“Few things can give the stranger a better idea of the art and manufactures of Japan than a visit to the Shiba Kwankoba, or bazaar, with its winding maze of corridors, on either side of which all the goods are exposed. It is well to visit this place with a well-lined purse, for the temptations are irresistible. The young ladies in attendance stand in front of, not behind, the counters. There is one immense advantage to the Western stranger, in that, contrary to the almost universal custom in the country, all the articles are marked in plain Japanese figures, and there is no bargaining.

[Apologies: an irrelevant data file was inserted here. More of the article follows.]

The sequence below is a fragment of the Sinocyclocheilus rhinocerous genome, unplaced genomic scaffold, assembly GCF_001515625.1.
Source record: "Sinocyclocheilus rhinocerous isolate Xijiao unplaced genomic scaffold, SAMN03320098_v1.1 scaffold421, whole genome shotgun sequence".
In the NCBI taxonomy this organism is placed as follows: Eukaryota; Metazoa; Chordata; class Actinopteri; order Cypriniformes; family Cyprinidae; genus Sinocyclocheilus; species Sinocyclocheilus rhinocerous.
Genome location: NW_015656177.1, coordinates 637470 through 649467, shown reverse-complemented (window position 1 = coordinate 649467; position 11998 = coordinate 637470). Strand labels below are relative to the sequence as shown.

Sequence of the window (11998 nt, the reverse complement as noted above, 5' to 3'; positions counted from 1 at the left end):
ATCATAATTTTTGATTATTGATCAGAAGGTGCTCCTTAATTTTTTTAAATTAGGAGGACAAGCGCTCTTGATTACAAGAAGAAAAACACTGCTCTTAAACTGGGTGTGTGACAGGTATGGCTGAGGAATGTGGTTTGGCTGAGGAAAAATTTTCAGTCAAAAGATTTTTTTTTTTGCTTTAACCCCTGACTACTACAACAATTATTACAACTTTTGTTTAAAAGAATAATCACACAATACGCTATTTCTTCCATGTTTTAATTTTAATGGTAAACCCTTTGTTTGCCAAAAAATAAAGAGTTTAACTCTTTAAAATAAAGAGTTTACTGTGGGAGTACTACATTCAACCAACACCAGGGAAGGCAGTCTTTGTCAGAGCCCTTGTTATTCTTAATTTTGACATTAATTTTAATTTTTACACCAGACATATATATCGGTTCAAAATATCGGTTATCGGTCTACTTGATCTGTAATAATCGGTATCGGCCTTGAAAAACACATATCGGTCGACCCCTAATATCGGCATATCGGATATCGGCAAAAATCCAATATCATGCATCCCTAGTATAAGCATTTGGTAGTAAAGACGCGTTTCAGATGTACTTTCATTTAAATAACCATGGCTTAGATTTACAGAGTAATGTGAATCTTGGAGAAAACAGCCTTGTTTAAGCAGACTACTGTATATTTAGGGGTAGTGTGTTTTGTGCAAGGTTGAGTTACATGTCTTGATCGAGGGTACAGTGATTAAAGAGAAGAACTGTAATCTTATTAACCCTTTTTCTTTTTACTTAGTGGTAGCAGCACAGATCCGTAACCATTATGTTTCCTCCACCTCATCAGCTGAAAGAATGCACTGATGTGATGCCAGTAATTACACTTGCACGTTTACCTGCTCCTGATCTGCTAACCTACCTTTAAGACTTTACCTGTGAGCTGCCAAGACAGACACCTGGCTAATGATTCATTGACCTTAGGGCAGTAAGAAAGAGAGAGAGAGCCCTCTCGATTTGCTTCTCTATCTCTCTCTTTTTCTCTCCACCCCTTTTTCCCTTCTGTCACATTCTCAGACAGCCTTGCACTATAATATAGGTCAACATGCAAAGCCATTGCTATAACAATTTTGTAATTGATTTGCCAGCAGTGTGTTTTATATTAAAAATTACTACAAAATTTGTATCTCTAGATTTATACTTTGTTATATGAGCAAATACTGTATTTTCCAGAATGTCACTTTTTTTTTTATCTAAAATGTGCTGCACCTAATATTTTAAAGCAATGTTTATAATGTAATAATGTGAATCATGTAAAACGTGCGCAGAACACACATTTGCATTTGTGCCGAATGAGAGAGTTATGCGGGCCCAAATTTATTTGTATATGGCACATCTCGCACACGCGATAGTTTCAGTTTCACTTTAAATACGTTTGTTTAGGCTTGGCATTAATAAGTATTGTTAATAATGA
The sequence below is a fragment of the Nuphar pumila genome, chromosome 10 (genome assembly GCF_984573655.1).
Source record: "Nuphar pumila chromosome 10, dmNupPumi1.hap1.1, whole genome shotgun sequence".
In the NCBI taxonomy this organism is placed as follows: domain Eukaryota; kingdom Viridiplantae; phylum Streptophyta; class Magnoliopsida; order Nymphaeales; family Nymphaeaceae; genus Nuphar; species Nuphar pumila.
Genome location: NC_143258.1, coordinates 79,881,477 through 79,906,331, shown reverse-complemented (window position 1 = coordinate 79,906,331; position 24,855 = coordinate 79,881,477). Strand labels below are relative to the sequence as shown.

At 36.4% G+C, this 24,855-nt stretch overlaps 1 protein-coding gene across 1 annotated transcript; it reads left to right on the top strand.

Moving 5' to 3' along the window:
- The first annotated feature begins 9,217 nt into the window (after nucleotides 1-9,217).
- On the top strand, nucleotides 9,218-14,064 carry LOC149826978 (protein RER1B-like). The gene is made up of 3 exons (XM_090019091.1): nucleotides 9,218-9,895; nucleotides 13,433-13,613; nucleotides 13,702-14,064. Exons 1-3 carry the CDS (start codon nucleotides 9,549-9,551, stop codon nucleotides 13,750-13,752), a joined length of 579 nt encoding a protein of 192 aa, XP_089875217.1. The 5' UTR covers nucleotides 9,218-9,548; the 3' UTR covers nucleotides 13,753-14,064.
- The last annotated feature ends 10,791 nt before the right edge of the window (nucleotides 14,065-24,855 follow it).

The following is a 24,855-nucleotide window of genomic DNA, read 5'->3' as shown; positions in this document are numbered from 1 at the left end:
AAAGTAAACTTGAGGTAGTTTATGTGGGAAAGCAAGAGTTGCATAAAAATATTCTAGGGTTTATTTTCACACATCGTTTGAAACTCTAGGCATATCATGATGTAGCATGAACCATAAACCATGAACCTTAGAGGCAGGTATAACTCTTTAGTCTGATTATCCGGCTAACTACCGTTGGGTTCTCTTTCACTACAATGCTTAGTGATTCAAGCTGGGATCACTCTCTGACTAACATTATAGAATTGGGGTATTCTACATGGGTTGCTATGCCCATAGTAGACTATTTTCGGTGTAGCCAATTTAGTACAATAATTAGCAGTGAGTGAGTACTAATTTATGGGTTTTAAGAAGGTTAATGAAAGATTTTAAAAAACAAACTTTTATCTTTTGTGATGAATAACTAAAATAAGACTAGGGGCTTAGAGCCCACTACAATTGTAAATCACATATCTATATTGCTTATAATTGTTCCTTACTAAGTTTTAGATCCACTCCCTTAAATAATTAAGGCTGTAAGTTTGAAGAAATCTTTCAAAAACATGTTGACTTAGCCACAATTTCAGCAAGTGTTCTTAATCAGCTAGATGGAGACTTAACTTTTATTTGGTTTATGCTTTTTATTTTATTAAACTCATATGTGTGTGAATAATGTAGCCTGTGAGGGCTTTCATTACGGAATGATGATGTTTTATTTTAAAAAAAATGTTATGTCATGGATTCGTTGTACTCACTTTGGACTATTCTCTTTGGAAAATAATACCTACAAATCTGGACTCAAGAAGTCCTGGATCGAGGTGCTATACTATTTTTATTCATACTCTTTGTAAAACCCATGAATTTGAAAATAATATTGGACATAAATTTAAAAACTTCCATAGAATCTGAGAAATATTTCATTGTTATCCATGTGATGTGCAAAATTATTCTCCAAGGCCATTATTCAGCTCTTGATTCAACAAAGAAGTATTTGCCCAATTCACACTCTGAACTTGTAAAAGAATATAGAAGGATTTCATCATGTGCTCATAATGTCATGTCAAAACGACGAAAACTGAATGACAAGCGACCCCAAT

“Hours may be spent in the contemplation of things – new and old – antique carving in ivory; lacquer of every kind, ancient and modern; bewildering piles of delicate porcelain; silks, rich, plain, and embroidered; screens and fans; to say nothing of more homely domestic articles. I was able to make an interesting collection of Japanese tools and instruments, and many charming models illustrating all the operations of agriculture and carpentry, culinary work, and the life of the home.
“Dolls and toys were a great feature, and in the latter the productions of Holland pale before those of Tokio. One was instantly impelled to count up the numbers of nephews, nieces, and grandchildren whose birthdays would be gladdened by a remembrance from the other side of the world.”
– Rambles in Japan: The Land of the Rising Sun, by Henry Baker Tristram, 1895